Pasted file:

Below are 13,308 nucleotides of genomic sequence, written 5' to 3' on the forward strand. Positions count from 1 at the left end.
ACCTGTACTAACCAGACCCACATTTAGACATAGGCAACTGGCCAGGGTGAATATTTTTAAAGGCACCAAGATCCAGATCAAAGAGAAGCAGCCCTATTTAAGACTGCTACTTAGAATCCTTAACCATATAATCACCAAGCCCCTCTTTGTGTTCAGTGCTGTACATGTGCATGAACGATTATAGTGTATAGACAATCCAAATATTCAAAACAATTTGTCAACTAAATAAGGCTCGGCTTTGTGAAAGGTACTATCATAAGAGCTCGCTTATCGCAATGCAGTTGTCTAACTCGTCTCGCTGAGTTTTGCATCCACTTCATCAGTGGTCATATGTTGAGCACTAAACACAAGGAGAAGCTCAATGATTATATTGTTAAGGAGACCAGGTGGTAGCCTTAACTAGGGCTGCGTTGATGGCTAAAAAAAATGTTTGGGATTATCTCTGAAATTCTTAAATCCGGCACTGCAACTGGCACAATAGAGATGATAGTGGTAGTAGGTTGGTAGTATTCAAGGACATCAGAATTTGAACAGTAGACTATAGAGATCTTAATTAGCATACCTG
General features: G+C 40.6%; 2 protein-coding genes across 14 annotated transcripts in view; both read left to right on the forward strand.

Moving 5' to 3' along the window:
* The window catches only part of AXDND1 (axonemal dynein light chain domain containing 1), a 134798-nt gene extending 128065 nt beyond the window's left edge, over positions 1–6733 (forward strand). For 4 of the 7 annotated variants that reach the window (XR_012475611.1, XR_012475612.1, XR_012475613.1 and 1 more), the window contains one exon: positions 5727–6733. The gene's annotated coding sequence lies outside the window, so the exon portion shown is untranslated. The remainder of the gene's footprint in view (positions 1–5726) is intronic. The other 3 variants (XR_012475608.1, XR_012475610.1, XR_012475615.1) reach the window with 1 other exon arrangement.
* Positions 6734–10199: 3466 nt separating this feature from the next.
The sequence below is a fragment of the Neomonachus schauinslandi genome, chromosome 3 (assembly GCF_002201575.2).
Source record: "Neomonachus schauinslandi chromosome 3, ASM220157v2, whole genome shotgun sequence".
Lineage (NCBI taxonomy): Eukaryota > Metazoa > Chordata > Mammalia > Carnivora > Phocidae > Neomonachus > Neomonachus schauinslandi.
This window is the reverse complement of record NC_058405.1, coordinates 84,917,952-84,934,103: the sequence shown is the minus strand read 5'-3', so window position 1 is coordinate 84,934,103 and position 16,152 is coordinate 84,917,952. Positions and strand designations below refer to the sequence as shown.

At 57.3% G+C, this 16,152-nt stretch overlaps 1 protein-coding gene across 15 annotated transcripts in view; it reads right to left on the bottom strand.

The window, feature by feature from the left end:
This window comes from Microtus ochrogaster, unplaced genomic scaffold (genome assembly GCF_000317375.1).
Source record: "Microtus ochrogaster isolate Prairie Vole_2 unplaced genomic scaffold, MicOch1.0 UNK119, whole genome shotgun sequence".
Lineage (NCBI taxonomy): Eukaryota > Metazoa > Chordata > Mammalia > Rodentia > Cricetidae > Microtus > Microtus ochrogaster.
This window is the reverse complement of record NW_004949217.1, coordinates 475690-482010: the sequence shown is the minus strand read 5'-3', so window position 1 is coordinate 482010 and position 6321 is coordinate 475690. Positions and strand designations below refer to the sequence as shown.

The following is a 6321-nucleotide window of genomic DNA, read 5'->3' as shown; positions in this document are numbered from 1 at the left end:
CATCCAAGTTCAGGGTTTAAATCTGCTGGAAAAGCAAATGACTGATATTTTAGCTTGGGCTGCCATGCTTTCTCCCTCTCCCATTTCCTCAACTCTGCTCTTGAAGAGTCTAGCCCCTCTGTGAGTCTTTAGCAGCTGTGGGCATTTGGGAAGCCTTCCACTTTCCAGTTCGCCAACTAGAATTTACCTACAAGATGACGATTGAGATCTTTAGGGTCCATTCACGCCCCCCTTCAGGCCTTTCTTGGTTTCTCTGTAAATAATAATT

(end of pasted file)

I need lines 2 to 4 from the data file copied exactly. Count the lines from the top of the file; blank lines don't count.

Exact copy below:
ACCTGTACTAACCAGACCCACATTTAGACATAGGCAACTGGCCAGGGTGAATATTTTTAAAGGCACCAAGATCCAGATCAAAGAGAAGCAGCCCTATTTAAGACTGCTACTTAGAATCCTTAACCATATAATCACCAAGCCCCTCTTTGTGTTCAGTGCTGTACATGTGCATGAACGATTATAGTGTATAGACAATCCAAATATTCAAAACAATTTGTCAACTAAATAAGGCTCGGCTTTGTGAAAGGTACTATCATAAGAGCTCGCTTATCGCAATGCAGTTGTCTAACTCGTCTCGCTGAGTTTTGCATCCACTTCATCAGTGGTCATATGTTGAGCACTAAACACAAGGAGAAGCTCAATGATTATATTGTTAAGGAGACCAGGTGGTAGCCTTAACTAGGGCTGCGTTGATGGCTAAAAAAAATGTTTGGGATTATCTCTGAAATTCTTAAATCCGGCACTGCAACTGGCACAATAGAGATGATAGTGGTAGTAGGTTGGTAGTATTCAAGGACATCAGAATTTGAACAGTAGACTATAGAGATCTTAATTAGCATACCTG
General features: G+C 40.6%; 2 protein-coding genes across 14 annotated transcripts in view; both read left to right on the forward strand.

Moving 5' to 3' along the window: